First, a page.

However, we don’t always encounter these kinds of students. English language teaching is not secondary-school teaching – it doesn’t pay nearly as well, have the benefits like government pensions and a year-round salary, and it isn’t nearly as tough. We don’t have to face moody teenagers for five hours a day, do all the paperwork that comes with a public-sector job, and perhaps worst of all, deal with parents who feel that the reason their kids are failing in their formative tests must be due to the school, or more precisely their teacher, failing them (as opposed to them needing a bit more monitoring at home as to their engagement in class and completion of homework, for instance). On our training courses, the CELTA or TESOL, we are taught mainly how to teach motivated students, and in fact our “guinea pigs” on which we develop our teaching skills are adults who are so keen to learn English they come to free classes where they know the teacher is still qualifying (though to be fair, they usually get a good lesson, even if it is delivered with a certain nervousness).

In a typical English language teaching week in a European country, you usually have some classes, or one-to-one lessons, with motivated adult learners. But most of your lessons are with school-age children – the children the secondary-school teachers have been teaching all day, enrolled in extra lessons after school to learn English, sometimes against their wishes – often against their wishes. So, although we don’t have the responsibilities that secondary-school teachers have, we don’t escape the moody teenagers who don’t want to be in our class.

The right way to deal with this is with a shrug and tolerance – what the hell, you can’t expect every class to go like an aria, just do your job, try your best, and at the end say goodnight, and go home – or to the bar. But over the last year, not having much of a life of my own, it got me down. English language teaching is predicated on the idea that students must be interested in one topic or other. English language textbooks tend to recycle a small number of topics with the broadest possible appeal – food, travel, friendship, shopping, sports, celebrities; you try to relate this to your students’ lives and preferences: what kind of food do you like best? Where is the most interesting place you’ve been? What sports do you enjoy playing or watching?

Planets Jupiter (L) and Saturn are seen during the great conjunction from the Griffith Observatory on the same day as the winter solstice, December 21, 2020 in Los Angeles, California. – The great conjunction refers to the astronomical alignment of Jupiter and Saturn, the closest for nearly 400 years. (Photo by Patrick T. Fallon / AFP)

…perhaps demoralized by the restrictions created by the Covid regulations, most students would not get enthusiastic about or interested in anything…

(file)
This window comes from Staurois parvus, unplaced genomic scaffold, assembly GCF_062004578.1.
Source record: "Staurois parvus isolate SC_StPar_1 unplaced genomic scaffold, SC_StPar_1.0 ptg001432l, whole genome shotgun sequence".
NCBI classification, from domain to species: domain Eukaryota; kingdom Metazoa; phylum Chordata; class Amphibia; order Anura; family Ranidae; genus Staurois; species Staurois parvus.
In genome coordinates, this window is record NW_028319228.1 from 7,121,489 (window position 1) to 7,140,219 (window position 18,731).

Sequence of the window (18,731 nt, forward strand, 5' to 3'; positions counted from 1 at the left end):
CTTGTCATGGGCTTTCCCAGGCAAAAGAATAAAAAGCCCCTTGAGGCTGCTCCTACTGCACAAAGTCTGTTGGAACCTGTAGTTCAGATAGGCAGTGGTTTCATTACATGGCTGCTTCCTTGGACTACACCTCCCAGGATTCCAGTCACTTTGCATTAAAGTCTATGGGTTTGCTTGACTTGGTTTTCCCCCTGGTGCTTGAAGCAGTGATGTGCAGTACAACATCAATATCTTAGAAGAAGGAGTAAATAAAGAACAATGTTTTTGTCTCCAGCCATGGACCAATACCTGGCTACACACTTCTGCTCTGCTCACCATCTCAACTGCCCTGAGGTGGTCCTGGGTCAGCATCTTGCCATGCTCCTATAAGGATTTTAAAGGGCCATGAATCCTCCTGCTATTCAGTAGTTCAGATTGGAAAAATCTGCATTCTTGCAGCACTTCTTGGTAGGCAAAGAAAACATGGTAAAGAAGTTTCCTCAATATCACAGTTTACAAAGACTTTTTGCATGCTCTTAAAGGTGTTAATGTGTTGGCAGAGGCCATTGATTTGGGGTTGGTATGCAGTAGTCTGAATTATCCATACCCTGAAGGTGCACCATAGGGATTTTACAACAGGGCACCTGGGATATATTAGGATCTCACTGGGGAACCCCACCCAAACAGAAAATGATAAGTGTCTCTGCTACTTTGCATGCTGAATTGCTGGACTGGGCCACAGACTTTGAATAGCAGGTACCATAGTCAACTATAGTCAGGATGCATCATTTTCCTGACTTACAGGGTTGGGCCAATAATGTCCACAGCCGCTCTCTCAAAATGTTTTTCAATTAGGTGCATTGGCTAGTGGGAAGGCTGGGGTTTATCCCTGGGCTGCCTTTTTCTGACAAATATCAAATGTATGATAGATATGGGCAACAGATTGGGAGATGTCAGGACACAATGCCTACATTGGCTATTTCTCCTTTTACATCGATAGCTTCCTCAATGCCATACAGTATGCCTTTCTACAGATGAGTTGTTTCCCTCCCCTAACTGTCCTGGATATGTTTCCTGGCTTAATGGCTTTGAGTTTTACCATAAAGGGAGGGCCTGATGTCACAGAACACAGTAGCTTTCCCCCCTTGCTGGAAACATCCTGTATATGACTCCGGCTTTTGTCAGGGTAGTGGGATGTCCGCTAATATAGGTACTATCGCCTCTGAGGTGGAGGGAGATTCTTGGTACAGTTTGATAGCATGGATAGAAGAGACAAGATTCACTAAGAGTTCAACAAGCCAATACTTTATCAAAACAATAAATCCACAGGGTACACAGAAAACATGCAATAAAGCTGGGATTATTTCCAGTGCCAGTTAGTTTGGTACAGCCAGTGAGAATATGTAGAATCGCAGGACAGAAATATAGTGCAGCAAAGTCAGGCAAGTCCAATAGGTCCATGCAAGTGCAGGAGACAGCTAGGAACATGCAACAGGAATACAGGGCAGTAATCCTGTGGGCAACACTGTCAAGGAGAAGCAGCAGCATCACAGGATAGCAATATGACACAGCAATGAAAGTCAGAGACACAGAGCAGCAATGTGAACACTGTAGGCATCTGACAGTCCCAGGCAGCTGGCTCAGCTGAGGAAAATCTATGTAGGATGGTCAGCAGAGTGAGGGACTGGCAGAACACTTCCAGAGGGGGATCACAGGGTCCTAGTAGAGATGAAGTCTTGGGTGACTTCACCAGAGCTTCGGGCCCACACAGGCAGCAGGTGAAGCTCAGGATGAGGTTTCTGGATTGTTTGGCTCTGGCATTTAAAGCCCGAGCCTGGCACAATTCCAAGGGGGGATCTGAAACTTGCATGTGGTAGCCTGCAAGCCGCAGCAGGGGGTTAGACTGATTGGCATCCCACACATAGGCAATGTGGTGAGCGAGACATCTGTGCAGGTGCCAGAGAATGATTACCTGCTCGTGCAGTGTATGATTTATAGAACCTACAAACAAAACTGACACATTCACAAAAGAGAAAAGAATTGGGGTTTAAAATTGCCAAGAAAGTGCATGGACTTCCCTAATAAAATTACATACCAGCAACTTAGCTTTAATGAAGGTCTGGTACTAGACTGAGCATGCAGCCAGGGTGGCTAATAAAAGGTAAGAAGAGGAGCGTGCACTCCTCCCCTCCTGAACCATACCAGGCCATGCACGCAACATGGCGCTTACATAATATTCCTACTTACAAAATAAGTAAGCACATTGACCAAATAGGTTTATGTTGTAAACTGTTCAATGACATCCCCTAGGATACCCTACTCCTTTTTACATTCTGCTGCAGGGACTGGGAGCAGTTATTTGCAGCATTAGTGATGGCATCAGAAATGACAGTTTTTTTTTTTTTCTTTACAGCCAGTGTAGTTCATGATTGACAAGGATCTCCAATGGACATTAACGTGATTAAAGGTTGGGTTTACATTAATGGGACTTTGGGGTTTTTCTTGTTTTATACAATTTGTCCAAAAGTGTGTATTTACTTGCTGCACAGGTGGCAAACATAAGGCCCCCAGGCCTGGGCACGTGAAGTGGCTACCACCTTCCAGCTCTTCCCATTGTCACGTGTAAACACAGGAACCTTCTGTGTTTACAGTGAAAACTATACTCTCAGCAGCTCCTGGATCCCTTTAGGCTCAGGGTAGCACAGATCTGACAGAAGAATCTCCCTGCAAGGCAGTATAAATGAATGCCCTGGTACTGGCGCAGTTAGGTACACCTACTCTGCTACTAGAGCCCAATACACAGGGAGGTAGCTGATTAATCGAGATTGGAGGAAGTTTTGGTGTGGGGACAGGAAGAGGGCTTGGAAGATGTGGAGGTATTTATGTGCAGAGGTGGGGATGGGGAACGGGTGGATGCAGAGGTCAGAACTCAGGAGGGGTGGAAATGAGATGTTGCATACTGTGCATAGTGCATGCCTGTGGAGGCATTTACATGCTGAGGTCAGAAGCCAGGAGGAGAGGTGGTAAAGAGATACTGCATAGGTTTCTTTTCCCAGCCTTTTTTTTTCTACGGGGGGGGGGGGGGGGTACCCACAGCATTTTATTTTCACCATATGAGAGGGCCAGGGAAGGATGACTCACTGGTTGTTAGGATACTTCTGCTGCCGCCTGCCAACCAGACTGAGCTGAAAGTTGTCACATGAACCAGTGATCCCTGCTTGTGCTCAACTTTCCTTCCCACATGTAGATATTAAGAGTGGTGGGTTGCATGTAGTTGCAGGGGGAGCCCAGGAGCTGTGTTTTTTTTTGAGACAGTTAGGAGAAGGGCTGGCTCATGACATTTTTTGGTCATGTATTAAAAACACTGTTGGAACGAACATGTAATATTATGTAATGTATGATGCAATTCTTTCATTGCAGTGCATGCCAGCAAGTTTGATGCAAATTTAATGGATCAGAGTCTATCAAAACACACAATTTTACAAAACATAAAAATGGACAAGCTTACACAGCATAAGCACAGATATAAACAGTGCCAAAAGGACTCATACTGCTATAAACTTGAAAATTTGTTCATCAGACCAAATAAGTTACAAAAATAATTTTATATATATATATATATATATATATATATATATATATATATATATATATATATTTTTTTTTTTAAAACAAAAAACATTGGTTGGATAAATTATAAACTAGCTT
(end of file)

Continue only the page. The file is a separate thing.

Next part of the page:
Usually, this gets some enthusiasm – everybody likes being asked about themselves, young people especially. But this past academic year, from October 2020 to June 2021, perhaps demoralized by the restrictions created by the Covid regulations, most students would not get enthusiastic about or interested in anything. I felt that this might be more a kind of collective depression than resentment of being in class, and I  recall trying to inspire conversations based on current events that were not Covid-related, and that were, I suppose, focused on the more fascinating aspects of living on Earth: on 13 December 2020, the new eruption of the volcano  Mount Etna, of which spectacular photos had appeared in all international news sources; on 21 December 2020, the arrival of the Great Conjunction, when the planet Jupiter “overtakes” Saturn in its orbit, an occurrence that happens approximately once every twenty years; but they showed barely an interest in either subject. In the end, there seemed nothing to do but just accept that there was not going to be much brightness in these lessons, and just get through them, delivering the content.

Mount Etna eruption, December 2020 (stock photo, no credit)

It became a massive psychological effort just to take a shower in the morning.

By the end of the last term, I had lost all my enthusiasm for teaching. I did my best by the students and worked hard to help as many of them pass their exams as possible, but I had come to feel that there was nothing to be said for the work other than that it paid the bills and gave me a daily routine essential for keeping one’s feet on the ground. I’ve been looking into ways to get into a more elevated position in the profession, and other possible work outside of it. This summer was for me a summer of depression. It became a massive psychological effort just to take a shower in the morning. A feeling of despair and self-loathing and paranoia overwhelmed me.

At some point, the better part of my nature fought back. I started the blog you’re now reading. I carried through the activities of moving forward with my life even if my heart wasn’t yet in it. I started an online course from the British Council, specifically about motivating learners. It began two days ago, on 21 September, only a fortnight before most English language teachers start the autumn term, and the timing of it makes me wonder if the problems I experienced with student motivation are problems that many other teachers in my profession also experienced, and I wonder if many teachers too are hoping to turn things around in this next academic year. I wonder if many of them also felt depressed by the problems of encountering indifference to the task of learning in their classrooms.

Even before I saw the billboard… I had been thinking about the need to approach this new academic year in a positive way…